The F Word: A Crash Course in Feminism

So true! It worries me how many people still accept the stigma put on the word

The Bee's Knees

Run for your lives! Sound the alarm; call Scotland Yard; release the hounds! She’s mentioned the F WORD! Holy Moley, cover the little one’s ears from this abominable filth!

Feminism. There I’ve said it. Brace yourselves…no the world hasn’t ended and we’re all still seated with all our teeth limbs lives and morality intact. Feminism there I said it again. How dare devil am I?

After a good few years of jeering, sniggering, out and out prejudice, and misguided banter, I’m taking a pre-emptive strike. I am neither a scholar nor expert on Feminism and its various histories but I am a feminist. And so are you. No don’t choke, it’s ok, most people are. Here, take the sick bag, deep breaths; now head between your knees while I explain. Some of you may already be familiar with journalist Caitlin Moran and her book How To Be A Woman. While…

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Gays vs. “Gals” – Recognising the Common Enemy

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It is interesting what a weekly gossip and catch-up session can uncover. Amongst the social hubbub of drowned out voices and the clattering of teacups found regularly in one of my favourite haunts; the Costa Café hidden inside Waterstones, a friendly discussion between myself and my close friend Bryony took place. The question, you may ask, was most likely one that very few would even think to consider. As a gay man and a straight woman (please ignore the cliché) we discussed which group had been more oppressed in Britain; the rape of one’s wife was once legal whereas homosexual men have been arrested and even killed for their sexuality and both still find derogatory terms used towards them and are generally treated differently than the dominant heterosexual man.

Of course this discussion was in jest but it remains a curious thing that we both felt the need to compare a form of sexuality against a gender instead of seeing the similarities in our oppression. After coming to a stalemate, we finally came to the agreement that we should not be discussing the oppression of different groups but instead uniting against a common enemy; patriarchal Britain. I must make it clear, I do not mean all heterosexual men form this hegemonic ideology against women and gays but that it is generally societal norms and conservative views continued from generations before which have led to the continued subjugation we argued about.

In fact, it is difficult to pinpoint certain forms of sexism and homophobia as you truly cannot put oneself in another’s shoes exactly unless, of course, you are both. Since I am a male who defines himself as a feminist, I was shocked to discover that there were certain sexist things that I had not picked up on which Bryony had opened my eyes to. One of these revelations was that female tennis players are discussed by the commentators for what they wear as well as their relationships with men (Eugenie Bouchard’s interview at the Australian Open this year about which celebrity she would like to date comes to mind).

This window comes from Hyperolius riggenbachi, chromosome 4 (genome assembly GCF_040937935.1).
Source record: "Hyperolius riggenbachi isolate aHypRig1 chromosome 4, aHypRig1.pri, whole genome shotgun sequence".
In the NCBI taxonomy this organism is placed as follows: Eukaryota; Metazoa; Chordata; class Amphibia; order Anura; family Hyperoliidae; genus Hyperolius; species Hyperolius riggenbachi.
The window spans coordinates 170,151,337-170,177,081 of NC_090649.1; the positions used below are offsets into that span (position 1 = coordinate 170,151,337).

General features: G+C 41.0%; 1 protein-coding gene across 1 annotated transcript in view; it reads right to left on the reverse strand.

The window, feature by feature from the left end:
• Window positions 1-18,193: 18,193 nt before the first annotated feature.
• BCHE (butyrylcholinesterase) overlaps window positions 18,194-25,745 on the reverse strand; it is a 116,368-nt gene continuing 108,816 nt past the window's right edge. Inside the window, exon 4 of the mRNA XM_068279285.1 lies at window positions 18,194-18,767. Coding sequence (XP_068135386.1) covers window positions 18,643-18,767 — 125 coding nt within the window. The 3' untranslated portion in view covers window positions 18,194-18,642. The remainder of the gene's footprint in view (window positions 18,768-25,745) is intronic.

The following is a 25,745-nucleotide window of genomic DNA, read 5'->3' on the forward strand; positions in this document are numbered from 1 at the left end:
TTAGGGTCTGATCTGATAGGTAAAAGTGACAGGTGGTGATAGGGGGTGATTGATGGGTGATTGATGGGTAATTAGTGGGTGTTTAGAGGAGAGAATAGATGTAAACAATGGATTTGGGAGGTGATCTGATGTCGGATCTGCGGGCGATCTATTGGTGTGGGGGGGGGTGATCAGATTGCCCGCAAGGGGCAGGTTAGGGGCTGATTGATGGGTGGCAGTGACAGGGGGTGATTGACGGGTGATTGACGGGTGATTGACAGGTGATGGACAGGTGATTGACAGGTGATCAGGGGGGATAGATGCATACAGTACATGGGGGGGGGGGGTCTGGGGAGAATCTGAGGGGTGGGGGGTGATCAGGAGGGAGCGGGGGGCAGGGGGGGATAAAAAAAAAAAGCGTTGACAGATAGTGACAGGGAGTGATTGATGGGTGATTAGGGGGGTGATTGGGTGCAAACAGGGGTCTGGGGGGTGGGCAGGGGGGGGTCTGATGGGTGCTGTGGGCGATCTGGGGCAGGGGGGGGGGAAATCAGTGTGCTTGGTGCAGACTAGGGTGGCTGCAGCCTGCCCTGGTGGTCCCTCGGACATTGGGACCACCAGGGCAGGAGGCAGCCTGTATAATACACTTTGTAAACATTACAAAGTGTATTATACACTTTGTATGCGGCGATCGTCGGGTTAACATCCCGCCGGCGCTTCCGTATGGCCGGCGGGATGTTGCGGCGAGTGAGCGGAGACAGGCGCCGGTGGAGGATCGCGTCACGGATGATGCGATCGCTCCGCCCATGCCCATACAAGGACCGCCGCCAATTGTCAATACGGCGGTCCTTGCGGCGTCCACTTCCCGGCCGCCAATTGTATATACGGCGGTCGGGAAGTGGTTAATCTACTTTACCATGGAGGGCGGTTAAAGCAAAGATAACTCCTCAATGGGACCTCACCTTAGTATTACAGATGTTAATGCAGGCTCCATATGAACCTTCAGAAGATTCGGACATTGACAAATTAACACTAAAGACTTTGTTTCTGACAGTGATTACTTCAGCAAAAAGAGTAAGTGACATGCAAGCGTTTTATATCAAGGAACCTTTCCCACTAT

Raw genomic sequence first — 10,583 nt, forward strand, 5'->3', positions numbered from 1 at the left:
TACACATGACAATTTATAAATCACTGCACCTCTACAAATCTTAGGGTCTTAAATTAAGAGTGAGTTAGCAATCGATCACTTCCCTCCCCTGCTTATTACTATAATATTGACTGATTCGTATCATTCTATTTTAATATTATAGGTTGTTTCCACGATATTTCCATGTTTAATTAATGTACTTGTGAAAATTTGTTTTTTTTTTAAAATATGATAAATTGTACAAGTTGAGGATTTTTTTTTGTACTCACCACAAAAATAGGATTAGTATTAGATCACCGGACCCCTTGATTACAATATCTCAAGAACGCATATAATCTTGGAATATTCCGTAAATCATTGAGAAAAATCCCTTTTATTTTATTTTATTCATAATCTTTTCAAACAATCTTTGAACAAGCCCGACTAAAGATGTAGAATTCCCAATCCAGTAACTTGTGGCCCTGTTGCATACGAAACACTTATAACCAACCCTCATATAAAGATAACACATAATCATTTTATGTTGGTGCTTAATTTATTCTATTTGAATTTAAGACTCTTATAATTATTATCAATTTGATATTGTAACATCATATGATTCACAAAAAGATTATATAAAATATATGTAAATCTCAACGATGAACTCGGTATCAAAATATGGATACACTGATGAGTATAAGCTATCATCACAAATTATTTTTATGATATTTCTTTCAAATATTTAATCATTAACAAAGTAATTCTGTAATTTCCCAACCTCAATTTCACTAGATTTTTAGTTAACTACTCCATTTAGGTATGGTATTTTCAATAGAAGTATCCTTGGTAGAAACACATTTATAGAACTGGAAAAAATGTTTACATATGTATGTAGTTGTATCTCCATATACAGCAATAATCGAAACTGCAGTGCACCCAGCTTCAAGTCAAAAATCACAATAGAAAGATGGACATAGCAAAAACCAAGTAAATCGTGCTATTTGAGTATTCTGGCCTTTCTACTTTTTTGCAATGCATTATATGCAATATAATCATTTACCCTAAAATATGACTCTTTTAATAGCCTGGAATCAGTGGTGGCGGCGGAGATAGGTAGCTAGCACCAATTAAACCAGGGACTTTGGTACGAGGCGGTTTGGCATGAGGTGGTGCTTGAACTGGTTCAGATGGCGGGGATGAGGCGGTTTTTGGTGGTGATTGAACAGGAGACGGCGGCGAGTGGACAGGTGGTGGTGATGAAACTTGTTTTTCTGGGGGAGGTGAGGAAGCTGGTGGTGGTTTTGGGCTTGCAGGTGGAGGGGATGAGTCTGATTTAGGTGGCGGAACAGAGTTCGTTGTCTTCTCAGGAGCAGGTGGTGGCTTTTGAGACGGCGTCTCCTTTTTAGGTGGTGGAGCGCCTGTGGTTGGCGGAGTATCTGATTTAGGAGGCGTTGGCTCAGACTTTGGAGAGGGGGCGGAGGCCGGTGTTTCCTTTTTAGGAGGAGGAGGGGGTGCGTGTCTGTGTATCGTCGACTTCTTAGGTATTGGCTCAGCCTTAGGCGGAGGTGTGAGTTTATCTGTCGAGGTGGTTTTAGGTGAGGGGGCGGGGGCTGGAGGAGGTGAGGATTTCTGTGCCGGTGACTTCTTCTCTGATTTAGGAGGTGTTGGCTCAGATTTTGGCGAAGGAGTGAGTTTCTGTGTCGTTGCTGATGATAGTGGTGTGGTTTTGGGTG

Men (and women) are naïve to so many forms of sexism because we have grown up surrounded by it at all times and so can find it problematic to identify it. Similarly, homophobia can sometimes be dismissed easily as well because it can be left unnoticed or unchallenged; the most obvious example seen within schools is the word ‘gay’ being used for describing something as negative, wrong or simply as an insult. But how many people notice how the majority of homosexual men are stereotypically portrayed on television, if at all, or how homosexuality is described in rap music? With lyrics such as ‘You fags think it’s all a game’ and ‘so gay I can barely say it with a ‘straight’ face’ in Eminem’s ‘Rap God’ it is clear that homosexuality remains stigmatized. I don’t mean to accuse Eminem or the majority of rappers of homophobia but rather blame society for allowing the practice of using homosexuality in derogatory terms, which rap exemplifies due to its gritty style.

From a childish argument between two best friends, a rather serious issue of overall oppression from heterosexual patriarchy was revealed. It is too easy to remain self-indulged in how the groups we belong to have been oppressed in both the past and present but we must open our eyes to how others are also being oppressed, after all, we both want the same outcome; a society that treats us all as equals no matter our gender and sexuality. If we accepted the fact that heterosexual patriarchal Britain oppresses all then we can join together to destabilize a repressive, backwards view from infecting another generation. It has been over 200 years; don’t you think it is time for a change?